California a week later. Monitoring the coronavirus situation closely, we gunned it in our Subarus and stopped only to sleep, eat, or stretch. As much as filmmaking was on our mind, so was the intense and humbling experience of driving cross-country and making new friends. On the way, we were surprised (and awed) to find a breathtaking and mysterious landscape in between the coasts. Across the Kansas plains, the auburn sunset stretched infinitely into the depths of the ever-expanding, deepening horizon. In the Utah canyonlands, the night sky became so clear and the stars shone so bright that whole new mappings of constellations had revealed themselves, having once been hidden in plain sight. Over the chasm of the Grand Canyon, the physical effects of time and pressure and runoff humbled our tiny bodies, and offered us a sliver of humility and profound stasis in our fervor of activity. Seeing as our collective’s film is still in the process of being edited
at the time of this being written, I feel as if I am not yet ready to fully synthesize the learning experience that was embarking on a completely independent film project across the country with my peers (nor would I have enough pages to do so within this piece). But over the past few months, I have been quietly and carefully contending with the flurry of emotions associated with the aftermath of 2020, a year of volatile and unexpected change that at once derailed and redeemed my commitment and passion to the process of making movies. I did not get the filmmaking experience I had imagined for myself coming into the year; in fact, I got something wholly different. Yet, I recognize how fortunate I am to have had something so wholly different, something so exciting and scary and unknown that gave me an opportunity to challenge myself mentally and physically and to put the skills I had developed at Wesleyan to practical application. I had to learn to abandon the familiar, and to become active in stepping out of the sediment of confusion and indecision that kept me stagnant, sometimes even sunken. The project and entire past year has been an exercise of adaptation, an abrupt test of resilience whose consequences I am still grappling with as I continue my journey as a filmmaker and human being. And as graduation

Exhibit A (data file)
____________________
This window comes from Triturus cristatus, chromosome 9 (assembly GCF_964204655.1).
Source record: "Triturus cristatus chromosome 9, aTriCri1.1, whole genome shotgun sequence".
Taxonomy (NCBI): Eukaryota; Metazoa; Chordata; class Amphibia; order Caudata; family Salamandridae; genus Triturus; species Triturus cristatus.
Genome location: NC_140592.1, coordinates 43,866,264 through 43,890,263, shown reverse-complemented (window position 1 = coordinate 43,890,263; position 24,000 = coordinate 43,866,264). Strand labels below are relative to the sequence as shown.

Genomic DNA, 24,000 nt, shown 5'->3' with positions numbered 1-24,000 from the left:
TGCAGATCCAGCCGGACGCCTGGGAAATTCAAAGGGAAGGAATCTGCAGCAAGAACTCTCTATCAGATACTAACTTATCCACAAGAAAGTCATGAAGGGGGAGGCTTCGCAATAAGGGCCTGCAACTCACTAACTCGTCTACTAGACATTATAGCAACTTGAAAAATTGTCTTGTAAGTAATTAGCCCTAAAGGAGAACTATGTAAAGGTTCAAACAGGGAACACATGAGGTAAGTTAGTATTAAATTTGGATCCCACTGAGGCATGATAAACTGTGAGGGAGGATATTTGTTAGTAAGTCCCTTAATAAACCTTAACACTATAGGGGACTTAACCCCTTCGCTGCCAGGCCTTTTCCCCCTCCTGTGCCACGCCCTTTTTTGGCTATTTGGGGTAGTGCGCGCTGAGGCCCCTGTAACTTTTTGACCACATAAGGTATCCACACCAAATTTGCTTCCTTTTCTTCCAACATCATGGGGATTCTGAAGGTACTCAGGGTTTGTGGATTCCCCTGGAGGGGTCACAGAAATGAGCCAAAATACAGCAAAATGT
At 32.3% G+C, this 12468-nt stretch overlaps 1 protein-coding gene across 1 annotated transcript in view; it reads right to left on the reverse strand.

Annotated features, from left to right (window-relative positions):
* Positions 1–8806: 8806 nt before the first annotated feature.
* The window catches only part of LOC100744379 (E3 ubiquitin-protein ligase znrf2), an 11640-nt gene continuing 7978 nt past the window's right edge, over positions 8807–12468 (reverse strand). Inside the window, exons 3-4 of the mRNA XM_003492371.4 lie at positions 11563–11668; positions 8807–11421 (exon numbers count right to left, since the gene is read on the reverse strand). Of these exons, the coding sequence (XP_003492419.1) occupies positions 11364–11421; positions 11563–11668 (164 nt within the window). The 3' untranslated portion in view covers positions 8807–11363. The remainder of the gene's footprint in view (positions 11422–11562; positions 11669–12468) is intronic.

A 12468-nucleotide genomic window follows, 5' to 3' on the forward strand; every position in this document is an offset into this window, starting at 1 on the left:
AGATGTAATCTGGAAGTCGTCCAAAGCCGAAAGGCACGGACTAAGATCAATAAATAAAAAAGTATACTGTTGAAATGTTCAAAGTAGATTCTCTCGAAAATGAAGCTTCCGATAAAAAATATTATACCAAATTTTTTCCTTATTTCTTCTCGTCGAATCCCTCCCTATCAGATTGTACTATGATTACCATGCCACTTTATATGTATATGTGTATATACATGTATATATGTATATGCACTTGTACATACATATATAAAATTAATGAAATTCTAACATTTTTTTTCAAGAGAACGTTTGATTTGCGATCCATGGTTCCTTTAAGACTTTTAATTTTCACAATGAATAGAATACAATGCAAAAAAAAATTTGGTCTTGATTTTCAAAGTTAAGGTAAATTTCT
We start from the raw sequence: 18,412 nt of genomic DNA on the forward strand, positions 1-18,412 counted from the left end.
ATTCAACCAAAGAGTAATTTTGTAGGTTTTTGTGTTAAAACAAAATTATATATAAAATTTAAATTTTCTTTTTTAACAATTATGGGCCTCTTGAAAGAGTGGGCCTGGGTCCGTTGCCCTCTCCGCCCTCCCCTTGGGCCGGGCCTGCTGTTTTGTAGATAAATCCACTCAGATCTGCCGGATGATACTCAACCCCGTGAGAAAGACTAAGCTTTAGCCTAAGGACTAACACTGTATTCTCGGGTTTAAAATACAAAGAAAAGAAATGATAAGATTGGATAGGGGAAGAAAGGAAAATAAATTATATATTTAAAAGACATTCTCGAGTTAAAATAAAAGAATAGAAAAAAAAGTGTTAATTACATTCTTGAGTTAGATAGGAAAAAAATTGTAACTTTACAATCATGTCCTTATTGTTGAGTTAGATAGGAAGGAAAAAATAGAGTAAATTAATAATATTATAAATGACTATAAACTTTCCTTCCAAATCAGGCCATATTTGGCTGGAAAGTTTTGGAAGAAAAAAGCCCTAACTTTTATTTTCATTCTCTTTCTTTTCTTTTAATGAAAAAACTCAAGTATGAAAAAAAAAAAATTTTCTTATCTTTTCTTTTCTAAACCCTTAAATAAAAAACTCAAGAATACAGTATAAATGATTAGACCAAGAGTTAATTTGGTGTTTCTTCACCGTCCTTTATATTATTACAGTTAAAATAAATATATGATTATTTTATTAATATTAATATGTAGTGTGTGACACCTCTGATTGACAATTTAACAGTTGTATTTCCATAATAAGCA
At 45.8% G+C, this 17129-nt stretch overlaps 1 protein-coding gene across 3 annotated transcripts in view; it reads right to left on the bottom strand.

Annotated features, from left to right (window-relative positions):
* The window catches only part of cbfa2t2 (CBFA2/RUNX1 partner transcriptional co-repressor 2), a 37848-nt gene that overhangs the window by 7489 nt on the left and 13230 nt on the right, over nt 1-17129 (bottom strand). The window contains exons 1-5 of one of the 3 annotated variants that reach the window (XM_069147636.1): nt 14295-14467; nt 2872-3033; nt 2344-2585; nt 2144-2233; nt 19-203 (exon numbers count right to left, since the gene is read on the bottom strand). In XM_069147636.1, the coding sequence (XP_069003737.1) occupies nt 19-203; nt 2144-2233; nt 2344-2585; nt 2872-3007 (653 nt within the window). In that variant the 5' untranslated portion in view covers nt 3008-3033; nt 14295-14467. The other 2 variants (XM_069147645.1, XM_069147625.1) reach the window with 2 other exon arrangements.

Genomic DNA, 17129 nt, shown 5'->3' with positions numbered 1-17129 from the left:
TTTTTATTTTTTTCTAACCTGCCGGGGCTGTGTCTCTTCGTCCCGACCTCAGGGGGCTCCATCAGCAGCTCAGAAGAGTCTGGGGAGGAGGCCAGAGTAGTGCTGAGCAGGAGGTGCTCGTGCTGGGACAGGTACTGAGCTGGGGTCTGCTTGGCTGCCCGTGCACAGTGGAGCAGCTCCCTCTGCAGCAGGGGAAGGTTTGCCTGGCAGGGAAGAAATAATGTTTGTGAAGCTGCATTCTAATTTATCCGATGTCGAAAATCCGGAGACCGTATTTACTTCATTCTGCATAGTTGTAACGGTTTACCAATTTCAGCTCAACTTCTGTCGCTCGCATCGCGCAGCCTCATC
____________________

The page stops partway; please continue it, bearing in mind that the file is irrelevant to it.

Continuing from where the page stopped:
approaches and an uncertain world gradually veers into my periphery, I remind myself that this adaptation is not so much an exercise as it is a mode of processing, a means of acceptance for the ebb and flow of life that paves way for the opportunity and privilege to create and chase after a vision.